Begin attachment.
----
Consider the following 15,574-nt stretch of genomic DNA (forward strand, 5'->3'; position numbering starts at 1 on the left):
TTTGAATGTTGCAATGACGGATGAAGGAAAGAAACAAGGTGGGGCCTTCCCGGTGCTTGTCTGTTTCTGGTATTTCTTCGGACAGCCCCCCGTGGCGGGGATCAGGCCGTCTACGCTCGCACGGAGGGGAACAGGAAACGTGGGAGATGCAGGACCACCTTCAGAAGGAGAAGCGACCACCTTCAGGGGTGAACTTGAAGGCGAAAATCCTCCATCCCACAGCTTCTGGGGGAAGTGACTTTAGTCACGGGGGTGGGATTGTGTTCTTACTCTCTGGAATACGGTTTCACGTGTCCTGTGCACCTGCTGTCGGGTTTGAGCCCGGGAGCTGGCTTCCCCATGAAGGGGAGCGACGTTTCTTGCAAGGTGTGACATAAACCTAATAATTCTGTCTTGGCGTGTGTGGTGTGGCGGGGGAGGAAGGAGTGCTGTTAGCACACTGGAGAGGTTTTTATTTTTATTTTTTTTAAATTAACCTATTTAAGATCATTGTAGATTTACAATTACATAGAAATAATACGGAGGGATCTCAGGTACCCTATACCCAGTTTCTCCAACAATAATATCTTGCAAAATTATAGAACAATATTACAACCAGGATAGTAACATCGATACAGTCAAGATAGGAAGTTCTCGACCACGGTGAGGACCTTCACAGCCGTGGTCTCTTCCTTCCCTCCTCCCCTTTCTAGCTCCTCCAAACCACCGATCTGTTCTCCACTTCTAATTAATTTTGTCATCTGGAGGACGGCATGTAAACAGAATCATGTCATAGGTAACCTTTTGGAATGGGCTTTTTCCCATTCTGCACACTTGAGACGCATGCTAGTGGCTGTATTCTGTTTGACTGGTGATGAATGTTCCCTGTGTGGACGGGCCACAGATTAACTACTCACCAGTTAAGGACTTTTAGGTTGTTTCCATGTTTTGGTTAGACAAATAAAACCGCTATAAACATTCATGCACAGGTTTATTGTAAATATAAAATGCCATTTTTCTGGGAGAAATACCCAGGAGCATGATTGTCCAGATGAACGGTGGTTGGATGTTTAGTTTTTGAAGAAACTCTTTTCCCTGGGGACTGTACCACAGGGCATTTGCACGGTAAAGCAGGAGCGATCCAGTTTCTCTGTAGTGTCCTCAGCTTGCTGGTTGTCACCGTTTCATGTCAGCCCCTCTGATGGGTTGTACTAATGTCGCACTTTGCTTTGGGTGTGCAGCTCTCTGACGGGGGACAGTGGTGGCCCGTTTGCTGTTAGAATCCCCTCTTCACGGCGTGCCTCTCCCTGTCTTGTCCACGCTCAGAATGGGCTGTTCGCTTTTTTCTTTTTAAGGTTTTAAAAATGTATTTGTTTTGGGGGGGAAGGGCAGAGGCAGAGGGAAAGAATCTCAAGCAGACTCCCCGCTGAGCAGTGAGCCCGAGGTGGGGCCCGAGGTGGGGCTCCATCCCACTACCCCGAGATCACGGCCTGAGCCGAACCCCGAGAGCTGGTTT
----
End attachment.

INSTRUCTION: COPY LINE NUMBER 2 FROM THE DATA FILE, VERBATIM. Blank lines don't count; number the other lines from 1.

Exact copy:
TTTGAATGTTGCAATGACGGATGAAGGAAAGAAACAAGGTGGGGCCTTCCCGGTGCTTGTCTGTTTCTGGTATTTCTTCGGACAGCCCCCCGTGGCGGGGATCAGGCCGTCTACGCTCGCACGGAGGGGAACAGGAAACGTGGGAGATGCAGGACCACCTTCAGAAGGAGAAGCGACCACCTTCAGGGGTGAACTTGAAGGCGAAAATCCTCCATCCCACAGCTTCTGGGGGAAGTGACTTTAGTCACGGGGGTGGGATTGTGTTCTTACTCTCTGGAATACGGTTTCACGTGTCCTGTGCACCTGCTGTCGGGTTTGAGCCCGGGAGCTGGCTTCCCCATGAAGGGGAGCGACGTTTCTTGCAAGGTGTGACATAAACCTAATAATTCTGTCTTGGCGTGTGTGGTGTGGCGGGGGAGGAAGGAGTGCTGTTAGCACACTGGAGAGGTTTTTATTTTTATTTTTTTTAAATTAACCTATTTAAGATCATTGTAGATTTACAATTACATAGAAATAATACGGAGGGATCTCAGGTACCCTATACCCAGTTTCTCCAACAATAATATCTTGCAAAATTATAGAACAATATTACAACCAGGATAGTAACATCGATACAGTCAAGATAGGAAGTTCTCGACCACGGTGAGGACCTTCACAGCCGTGGTCTCTTCCTTCCCTCCTCCCCTTTCTAGCTCCTCCAAACCACCGATCTGTTCTCCACTTCTAATTAATTTTGTCATCTGGAGGACGGCATGTAAACAGAATCATGTCATAGGTAACCTTTTGGAATGGGCTTTTTCCCATTCTGCACACTTGAGACGCATGCTAGTGGCTGTATTCTGTTTGACTGGTGATGAATGTTCCCTGTGTGGACGGGCCACAGATTAACTACTCACCAGTTAAGGACTTTTAGGTTGTTTCCATGTTTTGGTTAGACAAATAAAACCGCTATAAACATTCATGCACAGGTTTATTGTAAATATAAAATGCCATTTTTCTGGGAGAAATACCCAGGAGCATGATTGTCCAGATGAACGGTGGTTGGATGTTTAGTTTTTGAAGAAACTCTTTTCCCTGGGGACTGTACCACAGGGCATTTGCACGGTAAAGCAGGAGCGATCCAGTTTCTCTGTAGTGTCCTCAGCTTGCTGGTTGTCACCGTTTCATGTCAGCCCCTCTGATGGGTTGTACTAATGTCGCACTTTGCTTTGGGTGTGCAGCTCTCTGACGGGGGACAGTGGTGGCCCGTTTGCTGTTAGAATCCCCTCTTCACGGCGTGCCTCTCCCTGTCTTGTCCACGCTCAGAATGGGCTGTTCGCTTTTTTCTTTTTAAGGTTTTAAAAATGTATTTGTTTTGGGGGGGAAGGGCAGAGGCAGAGGGAAAGAATCTCAAGCAGACTCCCCGCTGAGCAGTGAGCCCGAGGTGGGGCCCGAGGTGGGGCTCCATCCCACTACCCCGAGATCACGGCCTGAGCCGAACCCCGAGAGCTGGTTT